Turner Having a Good Time Throwing Horseshoes
In the mid- to late-80s, Ed Turner followed his father Dave’s lead and began competing in the Deep River Horseshoe League (DRHL). Ed has since made his way up to the A Division of the DRHL, helping lead the Orioles into the midst of playoff hunt this season, while having lots of fun competing every Thursday night.
Ed’s father played in the DRHL until he was 85. He lived across the street from a horseshoe pit and liked the game. Ed’s dad wanted him to throw a turn shoe, but Ed has always been a flip shoe pitcher. No matter which way he threw it, Ed came to love horseshoes from an early age and enjoyed playing with his fellow competitors in the DRHL.
“I enjoyed doing it. It’s always a great time to go there. It’s fun. I knew everybody there. Everybody knew you,” says Ed, a Deep River resident. “It was friends meeting up on a Thursday night playing horseshoes and seeing what comes of it. It’s a good time.”
In the 90s, Ed took a half-decade break from horseshoes in order to race modified stock cars. He has raced at the Stafford Motor Speedway and the Waterford Speedbowl. However, Ed says that racing cars became a bit too pricey of a hobby. He has also skydived 18 times, but just like racing, that hobby proved expensive.
Ed decided to go back to that one hobby he started back in the 80s: horseshoes. When he made his return, Ed felt it was “kind of like riding a bike.” While he was a bit rusty, Ed knew that since he had tossed plenty of shoes in the past, he was ready to be back in the pits again.
Ed has competed in all three divisions during his time in the DRHL. He started in the C Division and then moved up to B. He then went up to the A Division before going back to the B Division, where he became one of the highest scorers.
Each match in the DRHL features six total games. The A Division plays with the C Division and then the B, after which the B plays with the C and then that pattern it is repeated. Oftentimes, the outcome boils down to the C-B matchup. Ed liked playing in the B and C divisions and embraced the competition that tended to happen at the end of matches.
“The last games of the night do usually fall on the C-B. If you’re in a tight race, it always comes down to the last shoe,” Ed says. “There’s a lot of pressure on that last person to get that ringer or get that point. I don’t mind. I think we have a good time with it.”
Ed has been competing in the A Division during the DRHL’s 2022 season, the 67th in league history. Through Week 14 play, Ed has recorded 1,302 points and 269 ringers. He’s also rung up 26 doubles and has a handicap of 27. Ed understands that he’s always taking on the top players in the DRHL as a member of the A Division. However, Ed likes being in the league’s top tier and seeing how he fares against some of the best pitchers that the DRHL has to offer.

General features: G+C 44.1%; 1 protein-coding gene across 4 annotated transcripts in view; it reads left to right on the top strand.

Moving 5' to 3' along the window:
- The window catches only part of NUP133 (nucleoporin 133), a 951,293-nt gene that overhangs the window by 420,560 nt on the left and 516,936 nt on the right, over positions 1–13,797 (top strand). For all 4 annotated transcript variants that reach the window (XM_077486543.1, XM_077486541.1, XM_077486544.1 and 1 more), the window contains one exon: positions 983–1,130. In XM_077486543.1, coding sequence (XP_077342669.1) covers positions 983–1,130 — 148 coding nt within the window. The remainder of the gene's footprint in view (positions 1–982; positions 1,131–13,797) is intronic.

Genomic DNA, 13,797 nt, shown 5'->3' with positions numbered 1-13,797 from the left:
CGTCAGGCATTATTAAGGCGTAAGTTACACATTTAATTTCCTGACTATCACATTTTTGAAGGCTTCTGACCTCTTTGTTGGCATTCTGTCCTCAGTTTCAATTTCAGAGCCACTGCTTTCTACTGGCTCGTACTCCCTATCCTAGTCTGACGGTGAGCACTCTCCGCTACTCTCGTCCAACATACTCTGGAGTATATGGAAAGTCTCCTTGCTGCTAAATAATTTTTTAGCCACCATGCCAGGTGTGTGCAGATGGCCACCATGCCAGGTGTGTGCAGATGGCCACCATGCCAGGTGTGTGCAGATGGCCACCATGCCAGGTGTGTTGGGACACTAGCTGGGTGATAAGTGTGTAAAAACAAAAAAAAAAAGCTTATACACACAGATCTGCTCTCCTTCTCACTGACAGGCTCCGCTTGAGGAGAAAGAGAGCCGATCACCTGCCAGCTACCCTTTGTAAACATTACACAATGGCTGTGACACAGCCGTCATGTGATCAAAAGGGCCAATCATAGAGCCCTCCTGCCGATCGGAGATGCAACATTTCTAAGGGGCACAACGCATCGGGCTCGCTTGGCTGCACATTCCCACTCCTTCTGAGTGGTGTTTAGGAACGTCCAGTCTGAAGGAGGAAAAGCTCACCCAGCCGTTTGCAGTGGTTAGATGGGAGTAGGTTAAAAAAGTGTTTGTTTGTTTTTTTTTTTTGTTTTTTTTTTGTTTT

“I enjoy it. Sometimes I beat better players when they have a bad game, sometimes I don’t,” says Ed. “But that’s where the handicap comes into play. It evens things out. You have some room to play with, but you can’t waste it. It’s a ball, though. I enjoy it.”
Ed currently plays for the Orioles alongside B Division pitcher Damin Roberts of Crowell and C Division thrower Andy Konefal of Deep River. Following Week 14 play, the Orioles were in third place in the DRHL standings with a record of 48.5-35.5. Ed feels the key to success has been the overall mindset that the Orioles bring to the horseshoe pits.
“We were just going down there pitching shoes,” Ed says. “We flew quietly under the radar. And we’re having fun doing it.”
DRHL statistician Joe Heery playfully gave the Orioles the nickname of “No Names” since all three players have “come out of nowhere” to take the league by storm this season. Heery has been impressed by Ed’s ability to throw from either side, along with his ability to stay levelheaded in any circumstance.
“Ed is one of the few players who toss on both sides of the pit box. What side depends on how his scoring goes,” says Heery. “Ed is one of the calmest players out there. Whether he tosses a 30 or a 20, he does not get rattled.”
At 63, Ed has put knee replacement surgery in the rearview mirror and has no plans to stop playing horseshoes anytime soon. Ed loves the game that his father showed him and loves being able to share that passion with his fellow throwers in the Deep River Horseshoe League.
“It means a lot. I’m going to keep playing until I can’t play anymore. I just went through a knee replacement, and it hasn’t slowed me down,” Ed says. “It’s all fun. That’s what it’s all about. It’s a great time for everybody.”